UN concerned over human rights, democracy in Macedonia
SKOPJE, Macedonia (AP) — A top United Nations human rights official expressed concern Friday over the political crisis that has triggered mass protests in Macedonia.
UN Assistant Secretary-General for Human Rights Ivan Simonovic said he was “deeply concerned by serious challenges to the rule of law and the shrinking of democratic space” in Macedonia.
Speaking at the end of a two-day visit, Simonovic said the crisis was hurting efforts to bolster democratic institutions in a country hoping to gain NATO and eventual European Union membership.
“Far-reaching improvements are needed in areas such as judicial independence, media freedom and the separation of state institutions from party influence, as different UN human rights mechanisms have previously highlighted,” he said.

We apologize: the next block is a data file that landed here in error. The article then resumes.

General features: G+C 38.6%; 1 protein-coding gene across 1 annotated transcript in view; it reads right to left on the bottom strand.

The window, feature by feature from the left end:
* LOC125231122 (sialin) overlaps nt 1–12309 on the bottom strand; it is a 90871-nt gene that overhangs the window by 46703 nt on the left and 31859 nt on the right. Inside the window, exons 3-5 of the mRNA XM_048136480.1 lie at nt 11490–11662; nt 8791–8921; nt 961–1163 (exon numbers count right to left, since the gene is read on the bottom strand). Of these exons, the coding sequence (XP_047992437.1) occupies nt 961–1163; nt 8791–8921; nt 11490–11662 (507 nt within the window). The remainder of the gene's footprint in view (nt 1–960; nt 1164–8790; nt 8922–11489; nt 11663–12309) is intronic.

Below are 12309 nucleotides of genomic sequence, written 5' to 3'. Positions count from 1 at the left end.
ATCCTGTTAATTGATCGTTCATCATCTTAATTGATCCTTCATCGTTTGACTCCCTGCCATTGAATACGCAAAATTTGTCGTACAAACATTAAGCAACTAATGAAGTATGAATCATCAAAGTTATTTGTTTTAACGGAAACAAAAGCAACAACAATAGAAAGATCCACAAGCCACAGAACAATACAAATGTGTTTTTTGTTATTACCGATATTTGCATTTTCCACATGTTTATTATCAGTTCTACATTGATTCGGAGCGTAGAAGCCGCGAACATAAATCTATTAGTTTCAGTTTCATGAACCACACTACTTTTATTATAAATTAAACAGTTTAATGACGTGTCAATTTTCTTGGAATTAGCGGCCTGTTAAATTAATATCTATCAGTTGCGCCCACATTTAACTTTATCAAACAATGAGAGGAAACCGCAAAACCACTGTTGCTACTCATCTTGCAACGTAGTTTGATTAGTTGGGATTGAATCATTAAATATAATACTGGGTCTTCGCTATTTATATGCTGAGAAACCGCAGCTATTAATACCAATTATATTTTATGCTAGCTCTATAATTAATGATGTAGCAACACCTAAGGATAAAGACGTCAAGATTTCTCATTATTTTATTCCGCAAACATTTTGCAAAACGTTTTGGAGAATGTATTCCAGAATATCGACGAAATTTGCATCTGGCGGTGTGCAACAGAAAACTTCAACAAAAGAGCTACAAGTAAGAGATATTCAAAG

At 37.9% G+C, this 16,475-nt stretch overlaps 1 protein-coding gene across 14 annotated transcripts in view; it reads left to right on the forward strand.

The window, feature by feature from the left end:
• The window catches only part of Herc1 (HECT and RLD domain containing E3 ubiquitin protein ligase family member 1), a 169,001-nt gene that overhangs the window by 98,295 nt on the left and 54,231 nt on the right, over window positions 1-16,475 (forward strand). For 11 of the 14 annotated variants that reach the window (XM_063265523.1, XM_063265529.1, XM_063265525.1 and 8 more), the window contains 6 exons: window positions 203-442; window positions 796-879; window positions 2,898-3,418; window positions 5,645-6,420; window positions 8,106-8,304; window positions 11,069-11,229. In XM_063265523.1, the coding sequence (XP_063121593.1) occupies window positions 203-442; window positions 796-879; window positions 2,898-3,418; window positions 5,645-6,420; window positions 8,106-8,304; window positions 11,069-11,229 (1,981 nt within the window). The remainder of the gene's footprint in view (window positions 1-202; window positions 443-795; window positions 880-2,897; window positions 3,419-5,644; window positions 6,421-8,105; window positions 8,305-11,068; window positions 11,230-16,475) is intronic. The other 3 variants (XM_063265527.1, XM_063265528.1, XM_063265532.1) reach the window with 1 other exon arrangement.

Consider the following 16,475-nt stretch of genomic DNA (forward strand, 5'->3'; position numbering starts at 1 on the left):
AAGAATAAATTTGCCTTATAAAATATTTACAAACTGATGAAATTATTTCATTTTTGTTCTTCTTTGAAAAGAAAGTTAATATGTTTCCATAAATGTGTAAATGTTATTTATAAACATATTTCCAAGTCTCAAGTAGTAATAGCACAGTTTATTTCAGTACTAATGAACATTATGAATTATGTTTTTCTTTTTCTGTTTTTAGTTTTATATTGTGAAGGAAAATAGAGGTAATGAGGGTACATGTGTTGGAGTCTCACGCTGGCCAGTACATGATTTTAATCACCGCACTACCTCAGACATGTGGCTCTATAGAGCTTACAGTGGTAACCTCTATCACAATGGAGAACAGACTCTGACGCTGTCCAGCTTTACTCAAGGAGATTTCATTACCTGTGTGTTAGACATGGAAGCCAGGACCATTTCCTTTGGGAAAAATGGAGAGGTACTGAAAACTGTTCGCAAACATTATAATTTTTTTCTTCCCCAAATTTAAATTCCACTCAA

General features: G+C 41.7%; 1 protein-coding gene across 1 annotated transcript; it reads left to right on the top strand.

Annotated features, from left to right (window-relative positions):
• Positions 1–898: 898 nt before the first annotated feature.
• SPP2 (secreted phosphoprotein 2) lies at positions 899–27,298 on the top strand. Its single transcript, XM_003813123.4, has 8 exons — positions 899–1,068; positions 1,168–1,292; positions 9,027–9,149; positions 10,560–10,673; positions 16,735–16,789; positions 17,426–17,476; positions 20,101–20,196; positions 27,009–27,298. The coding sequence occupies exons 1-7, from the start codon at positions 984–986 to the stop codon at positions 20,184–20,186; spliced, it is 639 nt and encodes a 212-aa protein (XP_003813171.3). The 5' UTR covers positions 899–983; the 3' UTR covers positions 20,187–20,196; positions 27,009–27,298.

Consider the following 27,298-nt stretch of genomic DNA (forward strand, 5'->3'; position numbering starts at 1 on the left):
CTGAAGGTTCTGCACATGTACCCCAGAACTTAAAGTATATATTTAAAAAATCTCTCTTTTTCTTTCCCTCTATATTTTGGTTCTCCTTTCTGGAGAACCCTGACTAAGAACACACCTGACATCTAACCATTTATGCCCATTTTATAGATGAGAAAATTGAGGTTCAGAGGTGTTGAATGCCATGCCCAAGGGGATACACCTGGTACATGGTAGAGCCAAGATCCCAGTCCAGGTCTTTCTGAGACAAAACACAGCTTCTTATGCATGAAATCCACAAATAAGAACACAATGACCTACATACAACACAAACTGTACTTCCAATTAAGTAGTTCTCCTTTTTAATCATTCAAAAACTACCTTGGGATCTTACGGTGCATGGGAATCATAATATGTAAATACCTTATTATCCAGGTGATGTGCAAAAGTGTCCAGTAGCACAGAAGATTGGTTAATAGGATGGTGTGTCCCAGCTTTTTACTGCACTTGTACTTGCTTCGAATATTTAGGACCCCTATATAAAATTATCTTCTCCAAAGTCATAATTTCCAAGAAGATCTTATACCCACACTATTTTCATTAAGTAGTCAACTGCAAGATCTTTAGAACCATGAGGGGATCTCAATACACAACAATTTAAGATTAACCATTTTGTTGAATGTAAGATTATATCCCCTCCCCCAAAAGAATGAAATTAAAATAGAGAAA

The crisis stems from leaked wiretapped conversations apparently showing government corruption. Opposition leader Zoran Zaev of the Social Democrats claims Prime Minister Nikola Gruevski was behind the alleged illegal wiretapping of more than 20,000 people.
Gruevski denies wrongdoing, claiming the recordings were the work of foreign spies.
Adding to the political tension, a gunbattle earlier this month between police and ethnic Albanian gunmen left 18 people dead. The country of nearly 2.1 million people has a large ethnic Albanian minority.
Simonovic praised an EU-mediated initiative this week that brought Gruevski and the opposition to talks held in Strasbourg, France.
“I welcome the opening of a dialogue ... There is a lot of homework that remains to be done here — a shared responsibility among all actors of this country,” he said.
Last weekend, tens of thousands of pro-opposition protesters gathered in the center of Macedonia’s capital, Skopje, to demand Gruevski’s resignation.
The 44-year-old Gruevski, who has won successive elections since 2006, said he will not bow to pressure to step down.